By Carole Ehrler

We had just walked through the spectacular Roman Forum, and as we left, there stood a quaint ristorante that we had to try. It turned out to be one of our best and most memorable dining experiences during our trip to Italy. Maurizio's, in Downtown Morgan Hill, is very reminiscent of this very special memory.

Just five hours South East of Rome, on the Adriatic Sea, is Bari, Italy where Maurizio Cutrignelli was born and raised. He began his culinary expertise at the young age of fifteen at the state culinary school, Instituto Professionale Alberghiero di Stato Armando Perotti. Maurizio began as a waiter and a true believer that every server has to know about every ingredient in the menu items and how each dish is prepared. Maurizio worked all over Italy before coming to the States in 1993 to assist a friend and fellow Bari native at Casa Mia in Morgan Hill. Falling in love with Morgan Hill, as well as the families that dined together, in less than a year Maurizio open Piccolo, a small sandwich and juice deli where each item, even the juices, were made to order. This venture was extremely successful, and Maurizio soon outgrew the location. His next purchase was the Jack's Steak House location on Monterey Road, one of Morgan Hill's oldest businesses. Maurizio always builds and creates his locat ions from scratch, as he does his dishes. The large Maurizio's location was great until he and his wife, Sara, who was working as a server during her college days and majoring in health care, began a family. They decided to downsize to spend more time with their daughter, Floriana, and completely remodeled and opened their present location at 25 East First Street in February 2004. Floriana was joined by brother Michele.

I am a good Italian cook, but when we want authentic Italian fare, we dine at Maurizio's. Sara warmly greeted us with a huge smile. As soon as we were seated at the red and white checked linen-covered table, we were served the whole garlic cloves, fried in the lightest vegetable oil with seasonings, and bread hot from the oven. The garlic was tender and as sweet as candy. We perused the menu and began with appetizers of Cozze & Vongole In Quazzetto and Calamareiit E Ganberitti Fruitti. The Cozze was a fabulous bowl of plump fresh clams and mussels, which were steamed in a lemon garlic white wine butter sauce. The fresh, fresh shellfish was mounded on top of a lemon half with chopped tomato and sprinkled with fresh parsley. The spicy sauce was great for bread dipping! Maurizio, who was raised on the coast, is and expert in preparing seafood. The calamari and shrimp were served with spicy tomato sauce on the side. They were lightly breaded, so you could taste the flavor of the calamar i and shrimp. The breading enhanced the seafood and was not overpowering. Prepared to perfection, the seafood was crisp and not tough. Our server, Alberto, enthusiastically informed us about the Specials of the Day. You can always find Pesce del Giorno (Freshest Fish) and Zuppa del Giorno (Chef's Special Soup of the Day), plus other Specials, daily. The service was excellent, and our water glasses were continually filled, which is one of many restaurants downfall.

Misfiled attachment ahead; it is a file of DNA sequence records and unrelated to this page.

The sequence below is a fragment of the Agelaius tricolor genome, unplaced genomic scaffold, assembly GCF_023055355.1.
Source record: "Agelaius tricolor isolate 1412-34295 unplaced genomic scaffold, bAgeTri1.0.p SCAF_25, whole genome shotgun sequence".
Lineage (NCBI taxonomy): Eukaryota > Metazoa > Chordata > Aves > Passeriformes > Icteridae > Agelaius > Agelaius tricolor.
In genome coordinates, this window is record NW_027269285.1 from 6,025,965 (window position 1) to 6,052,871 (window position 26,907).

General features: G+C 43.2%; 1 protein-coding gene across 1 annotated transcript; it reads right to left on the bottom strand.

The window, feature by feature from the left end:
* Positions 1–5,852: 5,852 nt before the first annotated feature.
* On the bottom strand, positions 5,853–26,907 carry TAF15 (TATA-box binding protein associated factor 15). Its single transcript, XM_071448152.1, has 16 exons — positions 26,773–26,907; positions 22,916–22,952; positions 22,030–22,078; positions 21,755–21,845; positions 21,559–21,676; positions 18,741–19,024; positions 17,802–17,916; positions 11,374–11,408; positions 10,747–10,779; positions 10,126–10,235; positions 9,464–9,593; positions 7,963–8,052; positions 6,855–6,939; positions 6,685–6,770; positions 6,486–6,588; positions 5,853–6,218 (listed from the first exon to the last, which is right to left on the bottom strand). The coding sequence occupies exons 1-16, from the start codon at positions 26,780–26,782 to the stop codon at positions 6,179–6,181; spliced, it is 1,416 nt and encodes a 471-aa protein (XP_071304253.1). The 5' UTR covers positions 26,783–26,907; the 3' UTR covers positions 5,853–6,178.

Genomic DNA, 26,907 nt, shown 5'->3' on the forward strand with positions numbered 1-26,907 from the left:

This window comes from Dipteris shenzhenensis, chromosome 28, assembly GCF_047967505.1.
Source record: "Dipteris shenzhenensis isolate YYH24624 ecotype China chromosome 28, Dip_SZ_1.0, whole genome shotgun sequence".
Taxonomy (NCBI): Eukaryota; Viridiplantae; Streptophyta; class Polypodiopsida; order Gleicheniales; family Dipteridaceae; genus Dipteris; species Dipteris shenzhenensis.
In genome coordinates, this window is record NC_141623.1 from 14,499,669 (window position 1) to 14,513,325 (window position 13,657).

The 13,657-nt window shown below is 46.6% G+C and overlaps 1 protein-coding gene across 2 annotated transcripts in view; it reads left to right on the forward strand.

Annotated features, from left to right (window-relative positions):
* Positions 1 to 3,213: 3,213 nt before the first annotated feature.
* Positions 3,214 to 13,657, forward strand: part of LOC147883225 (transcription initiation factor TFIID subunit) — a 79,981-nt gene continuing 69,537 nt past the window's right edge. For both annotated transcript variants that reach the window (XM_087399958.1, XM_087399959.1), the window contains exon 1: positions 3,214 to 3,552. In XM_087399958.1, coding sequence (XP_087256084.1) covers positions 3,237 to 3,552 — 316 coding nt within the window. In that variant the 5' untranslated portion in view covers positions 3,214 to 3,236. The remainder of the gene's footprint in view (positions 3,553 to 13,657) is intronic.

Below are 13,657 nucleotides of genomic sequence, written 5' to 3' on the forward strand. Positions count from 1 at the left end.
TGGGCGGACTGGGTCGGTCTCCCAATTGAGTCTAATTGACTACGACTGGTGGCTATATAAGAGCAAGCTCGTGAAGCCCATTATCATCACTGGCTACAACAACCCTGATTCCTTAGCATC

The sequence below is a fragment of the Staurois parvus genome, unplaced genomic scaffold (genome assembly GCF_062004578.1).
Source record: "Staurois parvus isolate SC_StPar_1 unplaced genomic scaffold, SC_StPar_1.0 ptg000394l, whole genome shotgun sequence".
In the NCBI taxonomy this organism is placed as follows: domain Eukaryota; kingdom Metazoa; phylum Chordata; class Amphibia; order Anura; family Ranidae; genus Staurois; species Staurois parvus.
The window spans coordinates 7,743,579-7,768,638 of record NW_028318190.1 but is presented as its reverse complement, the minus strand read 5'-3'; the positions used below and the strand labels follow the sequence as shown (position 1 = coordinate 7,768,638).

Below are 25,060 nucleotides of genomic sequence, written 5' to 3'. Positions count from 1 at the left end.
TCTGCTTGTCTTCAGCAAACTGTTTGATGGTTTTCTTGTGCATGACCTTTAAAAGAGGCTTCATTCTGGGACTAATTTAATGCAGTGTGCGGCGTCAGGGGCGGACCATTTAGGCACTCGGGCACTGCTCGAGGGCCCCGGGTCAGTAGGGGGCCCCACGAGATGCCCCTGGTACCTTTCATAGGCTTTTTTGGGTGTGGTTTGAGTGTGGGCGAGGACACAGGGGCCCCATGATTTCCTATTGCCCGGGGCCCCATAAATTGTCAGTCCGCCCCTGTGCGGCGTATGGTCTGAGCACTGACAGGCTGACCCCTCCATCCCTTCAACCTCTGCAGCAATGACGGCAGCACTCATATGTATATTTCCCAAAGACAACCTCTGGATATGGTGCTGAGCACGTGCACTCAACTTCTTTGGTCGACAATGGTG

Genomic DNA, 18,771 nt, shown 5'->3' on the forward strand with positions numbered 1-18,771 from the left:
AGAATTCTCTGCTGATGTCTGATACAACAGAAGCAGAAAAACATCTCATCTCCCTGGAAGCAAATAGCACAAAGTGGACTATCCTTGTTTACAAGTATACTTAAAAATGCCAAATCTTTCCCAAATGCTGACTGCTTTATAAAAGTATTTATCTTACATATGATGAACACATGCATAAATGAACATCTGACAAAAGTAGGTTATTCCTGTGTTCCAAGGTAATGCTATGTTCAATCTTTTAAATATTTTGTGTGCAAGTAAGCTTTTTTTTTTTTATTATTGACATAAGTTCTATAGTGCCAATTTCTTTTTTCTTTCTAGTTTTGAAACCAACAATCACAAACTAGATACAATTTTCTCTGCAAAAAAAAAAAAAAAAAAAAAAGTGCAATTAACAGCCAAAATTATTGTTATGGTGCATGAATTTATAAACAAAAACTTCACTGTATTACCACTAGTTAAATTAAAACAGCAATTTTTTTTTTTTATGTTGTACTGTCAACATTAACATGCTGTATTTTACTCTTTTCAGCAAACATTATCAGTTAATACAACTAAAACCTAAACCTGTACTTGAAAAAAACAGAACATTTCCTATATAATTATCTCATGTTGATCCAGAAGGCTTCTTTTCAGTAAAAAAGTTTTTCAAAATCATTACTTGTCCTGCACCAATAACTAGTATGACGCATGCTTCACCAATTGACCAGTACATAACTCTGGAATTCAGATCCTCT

We selected a wonderful bottle of the Guglielmo 2001 Cabernet Sauvignon from a well designed wine list of local, California and Italian wines. We order wine we like and are not programmed to have white wine with fish and so-on. We loved the Italian background music, paired with the food, wine and all the Italian artifacts on the wall, and were totally transported back to Italy. Don't be shocked when you enter the restrooms and hear someone speaking Italian. You receive Italian language lessons, which is loads of fun!

We passed on the soup and salad selections, because we could have actually been satisfied just with the appetizers, but could not resist the entrees. We ordered the Cannelloni al Forno and the Sagottino di Pollo.

You cannot be in a hurry when you dine for dinner at Maurizio's. He makes every dish to order, so every ingredient is the freshest it can be, and he loves special requests. The cannelloni was fresh pasta, rolled and stuffed with house-made ground meat, a mixture of veal, beef and pork, baked and served in a tomato cream sauce. This dish was so decadent, I thought I was eating dessert and wanted to lick my plate. The Sagottino was a Chicken Breast stuffed with Italian sausage, sun-dried tomatoes, fresh mushrooms, Mozzarella and Parmigian cheese, roasted and served in roasted bell pepper brandy cream sauce. This dish, with braised carrots and onions and roasted potatoes, was equally as delicious and savored to its fullest extent. For dessert, we delighted in Gelato Classico Authentic, imported directly from Italy. The Gianduia is a mixture of hazel nut and dark chocolate with shaved almonds, served in a lined chocolate waffle cup. We topped this off with a glass of excellent house port an d a cappuccino.

It is not unusual to Maurizio come out of his exhibition kitchen to take an order or serve a dish. He loves the challenge and creativity of preparing each dish at his guests' request. Sara and Maurizio make an exceptional team and you can see that their staff and guests are part of their extended family. Many of their guests are locals, but they also welcome guests from around world.

Carole Ehrler has been a restaurant owner, General Manager and Restaurant Consultant for over 35 years. She has been a food and wine writer since 1981 and a writer for the Los Angeles Times as well as being published in over 30 national and international publications. Carole has written for Wine Country This Week since 1985.
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